A. Misra and co-workers at Banaras Hindu University (Varanasi, India) designed and synthesized a simple molecular fluorescence probe that consists of a central anthracene molecule attached to two benzhydryl groups by piperazine bridges. This photoinduced electron transfer (PET) probe is highly selective for Hg2+, and it can detect concentrations as low as 2 ppb, the US Environmental Protection Agency’s “maximum tolerable level” in drinking water.
A positive response to Hg2+ is easily visible as the color of the probe changes from a fluorescent blue to blue-green. Other common cations do not cause this color change (see figure).
The authors tested their probe on crude-water samples, cellulose paper strips, protein media, and HeLa (“immortal” cancer) cells. The probe molecule exhibits high cell permeability, low toxicity, and good sensitivity in vivo and in protein media.
The probe molecule can be reset to its original state by introducing ethylenediaminetetraacetic acid (EDTA), which binds Hg2+ more strongly than does the probe molecule. This allows the probe molecule to be used for as many as 10 cycles. Concentrations can be estimated by comparison with a standard calibration curve.
The probe can also serve as a logic gate, which may be useful for making molecular switches and other electronic devices. Adding Hg2+ to the probe molecule switches its fluorescence from “OFF” to “ON”. Other ions can be added to produce logic circuits with “INHIBIT”, “TRANSFER”, and “OR” gates. Adding a base such as hydroxide of phosphate resets the circuit so that it can be reused. (Anal. Chem. DOI: 10.1021/ac501780z; Nancy McGuire)
When others fail, use butyronitrile as a solvent. U. Santhosh and coauthors at AstraZeneca (Bangalore, India; Macclesfield, UK; and Gaithersburg, MD) and Sandoz (Kundl, Austria) describe the development of scalable processes for making 3-hydroxyisoxazole and for its subsequent coupling with 5-hydroxymethyloxazolidinone. They also performed a significant amount of hazard assessment associated with the stability of the compounds involved.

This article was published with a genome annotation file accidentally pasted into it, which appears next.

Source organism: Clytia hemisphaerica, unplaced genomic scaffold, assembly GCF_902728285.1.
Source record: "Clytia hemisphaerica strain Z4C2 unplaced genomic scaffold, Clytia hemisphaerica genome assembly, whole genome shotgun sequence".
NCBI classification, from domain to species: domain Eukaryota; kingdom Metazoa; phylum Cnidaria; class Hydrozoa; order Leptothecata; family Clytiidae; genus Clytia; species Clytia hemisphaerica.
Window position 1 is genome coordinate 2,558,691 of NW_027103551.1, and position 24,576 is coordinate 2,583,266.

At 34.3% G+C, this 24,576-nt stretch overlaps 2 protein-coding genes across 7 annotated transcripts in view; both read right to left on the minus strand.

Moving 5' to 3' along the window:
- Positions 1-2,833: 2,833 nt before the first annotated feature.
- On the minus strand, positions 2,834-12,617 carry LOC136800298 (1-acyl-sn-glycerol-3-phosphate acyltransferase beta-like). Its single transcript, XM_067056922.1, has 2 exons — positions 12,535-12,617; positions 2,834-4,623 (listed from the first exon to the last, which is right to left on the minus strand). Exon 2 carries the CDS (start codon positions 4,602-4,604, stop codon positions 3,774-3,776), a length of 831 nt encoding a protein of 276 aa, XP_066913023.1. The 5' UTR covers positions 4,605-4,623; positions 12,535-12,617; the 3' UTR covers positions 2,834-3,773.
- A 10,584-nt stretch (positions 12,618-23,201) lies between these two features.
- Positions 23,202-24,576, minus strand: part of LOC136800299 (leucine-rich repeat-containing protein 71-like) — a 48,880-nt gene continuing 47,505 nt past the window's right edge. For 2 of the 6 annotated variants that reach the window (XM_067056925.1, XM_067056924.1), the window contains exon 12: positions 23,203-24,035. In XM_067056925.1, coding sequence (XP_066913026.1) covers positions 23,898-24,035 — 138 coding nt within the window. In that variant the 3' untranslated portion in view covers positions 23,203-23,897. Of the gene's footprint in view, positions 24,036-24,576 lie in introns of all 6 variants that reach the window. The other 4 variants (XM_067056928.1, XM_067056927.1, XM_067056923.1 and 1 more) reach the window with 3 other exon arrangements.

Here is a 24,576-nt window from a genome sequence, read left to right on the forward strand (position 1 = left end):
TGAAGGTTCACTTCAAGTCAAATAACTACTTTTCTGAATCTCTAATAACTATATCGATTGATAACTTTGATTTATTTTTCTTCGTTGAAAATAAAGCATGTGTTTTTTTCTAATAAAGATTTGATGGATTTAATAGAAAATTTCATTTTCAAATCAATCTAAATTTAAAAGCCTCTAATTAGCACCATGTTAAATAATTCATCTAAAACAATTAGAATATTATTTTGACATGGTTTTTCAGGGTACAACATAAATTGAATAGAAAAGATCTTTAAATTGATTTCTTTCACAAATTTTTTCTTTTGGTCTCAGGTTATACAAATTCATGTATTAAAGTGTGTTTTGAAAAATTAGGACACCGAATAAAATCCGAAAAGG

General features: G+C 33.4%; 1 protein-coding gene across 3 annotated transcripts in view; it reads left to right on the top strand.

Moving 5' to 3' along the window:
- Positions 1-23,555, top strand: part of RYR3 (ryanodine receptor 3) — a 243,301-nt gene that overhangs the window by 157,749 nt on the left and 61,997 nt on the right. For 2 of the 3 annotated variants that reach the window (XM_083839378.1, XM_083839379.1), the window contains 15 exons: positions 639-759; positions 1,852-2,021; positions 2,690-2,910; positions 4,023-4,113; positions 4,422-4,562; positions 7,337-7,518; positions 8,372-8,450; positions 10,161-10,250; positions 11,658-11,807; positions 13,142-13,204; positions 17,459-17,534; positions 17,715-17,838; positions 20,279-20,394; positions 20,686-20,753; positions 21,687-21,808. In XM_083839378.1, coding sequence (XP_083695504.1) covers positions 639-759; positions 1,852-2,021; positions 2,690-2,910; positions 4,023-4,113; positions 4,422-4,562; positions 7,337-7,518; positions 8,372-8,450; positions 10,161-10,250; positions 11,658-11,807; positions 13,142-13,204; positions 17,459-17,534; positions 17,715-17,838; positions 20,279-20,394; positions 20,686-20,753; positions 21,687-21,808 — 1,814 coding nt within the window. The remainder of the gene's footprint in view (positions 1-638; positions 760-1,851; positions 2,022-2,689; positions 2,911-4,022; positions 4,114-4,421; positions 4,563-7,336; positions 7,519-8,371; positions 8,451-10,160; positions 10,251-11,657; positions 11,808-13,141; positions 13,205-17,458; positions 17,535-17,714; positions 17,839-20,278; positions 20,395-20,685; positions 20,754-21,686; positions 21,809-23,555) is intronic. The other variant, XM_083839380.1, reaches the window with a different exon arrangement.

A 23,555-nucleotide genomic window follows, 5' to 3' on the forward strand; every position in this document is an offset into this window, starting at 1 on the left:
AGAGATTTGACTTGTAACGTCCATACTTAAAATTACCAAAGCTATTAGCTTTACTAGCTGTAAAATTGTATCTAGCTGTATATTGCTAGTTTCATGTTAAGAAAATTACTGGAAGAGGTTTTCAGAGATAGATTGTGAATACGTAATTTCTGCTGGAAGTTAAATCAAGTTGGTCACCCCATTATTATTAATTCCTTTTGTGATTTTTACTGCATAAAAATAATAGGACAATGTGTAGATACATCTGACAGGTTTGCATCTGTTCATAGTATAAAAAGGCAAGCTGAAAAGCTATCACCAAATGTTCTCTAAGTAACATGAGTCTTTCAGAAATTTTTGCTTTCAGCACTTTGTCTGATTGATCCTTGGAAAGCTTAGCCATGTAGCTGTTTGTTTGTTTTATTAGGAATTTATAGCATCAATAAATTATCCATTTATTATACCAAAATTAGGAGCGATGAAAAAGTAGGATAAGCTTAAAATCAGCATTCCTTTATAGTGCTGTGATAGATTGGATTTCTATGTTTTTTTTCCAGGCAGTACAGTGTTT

The authors developed a process for making 3-hydroxyisoxazole from ethyl propiolate and hydroxylamine in aqueous tetrahydrofuran that uses sodium hydroxide as the base. Several extraction solvents were screened; dichloromethane (CH2Cl2) gave the best balance of impurity profile and product solubility. But attempts to remove water and ethanol from the CH2Cl2 solution were unsuccessful; even small quantities of ethanol or water had a detrimental effect on the subsequent coupling step.
A search for solvents that form azeotropes with water and ethanol identified butyronitrile as the best option. Extraction with butyronitrile provided 3-hydroxyisoxazole as an 8–12% solution that was used directly in the next step. (Org. Process Res. Dev. DOI: 10.1021/op500063g; Will Watson)
Use graphene oxide to produce strong chemiluminescence. Graphene oxide (GO) is a useful graphene derivative, but its exact composition and structure have not been resolved. This hydrophilic material has an sp2-planar structure (i.e., nanosheets) and contains several functional groups. It has applications in molecular recognition, photoluminescence, adsorbance, and catalysis.
Z. Zhang and coauthors at the University of Science & Technology of China (Hefei), the Chinese Academy of Sciences (Hefei), and the Institute of Materials Research and Engineering (Singapore) report the use of GO to initiate chemiluminescence. They prepared one GO variant (GO-1) by the Hummers method: Graphite is oxidized with P2O5 and K2S2O8, then the product is exfoliated and further oxidized to GO nanosheets with H2SO4 and KMnO4. Excess KMnO4 is removed by adding H2O2. Production of a second form, GO-2, excluded the H2O2 step. Both variants then underwent several purification steps.
The GOs were similar in appearance, but only GO-1 could oxidize iodide ion to molecular iodine. Adding KI and starch formed a blue complex that indicates the presence of I2.
The authors used the oxidizing properties of GO-1 to trigger the intense blue chemiluminescence of luminol. The observed chemiluminescence was greater than that obtained by using Fenton’s reagent (FeSO4–H2O2) or horseradish peroxidase. The authors attribute this result to the presence of several π-conjugated carbon radicals. After luminescence, the spent GO-1 can be re-treated with oxidants and reused.